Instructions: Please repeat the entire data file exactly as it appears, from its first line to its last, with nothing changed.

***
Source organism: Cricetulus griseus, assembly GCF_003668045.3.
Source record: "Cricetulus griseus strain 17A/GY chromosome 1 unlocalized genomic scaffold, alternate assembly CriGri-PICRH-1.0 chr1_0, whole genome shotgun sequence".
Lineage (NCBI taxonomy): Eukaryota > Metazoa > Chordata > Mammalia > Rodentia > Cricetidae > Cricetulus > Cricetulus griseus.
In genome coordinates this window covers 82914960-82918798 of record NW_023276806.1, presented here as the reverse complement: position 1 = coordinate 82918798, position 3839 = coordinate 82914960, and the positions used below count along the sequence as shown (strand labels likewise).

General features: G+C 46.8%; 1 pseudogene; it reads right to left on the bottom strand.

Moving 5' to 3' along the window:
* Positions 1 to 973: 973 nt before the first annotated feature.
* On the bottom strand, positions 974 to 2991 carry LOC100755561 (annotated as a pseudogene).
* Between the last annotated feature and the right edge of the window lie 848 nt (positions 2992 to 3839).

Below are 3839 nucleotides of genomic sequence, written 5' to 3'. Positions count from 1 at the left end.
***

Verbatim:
Source organism: Cricetulus griseus, assembly GCF_003668045.3.
Source record: "Cricetulus griseus strain 17A/GY chromosome 1 unlocalized genomic scaffold, alternate assembly CriGri-PICRH-1.0 chr1_0, whole genome shotgun sequence".
Lineage (NCBI taxonomy): Eukaryota > Metazoa > Chordata > Mammalia > Rodentia > Cricetidae > Cricetulus > Cricetulus griseus.
In genome coordinates this window covers 82914960-82918798 of record NW_023276806.1, presented here as the reverse complement: position 1 = coordinate 82918798, position 3839 = coordinate 82914960, and the positions used below count along the sequence as shown (strand labels likewise).

General features: G+C 46.8%; 1 pseudogene; it reads right to left on the bottom strand.

Moving 5' to 3' along the window:
* Positions 1 to 973: 973 nt before the first annotated feature.
* On the bottom strand, positions 974 to 2991 carry LOC100755561 (annotated as a pseudogene).
* Between the last annotated feature and the right edge of the window lie 848 nt (positions 2992 to 3839).

Below are 3839 nucleotides of genomic sequence, written 5' to 3'. Positions count from 1 at the left end.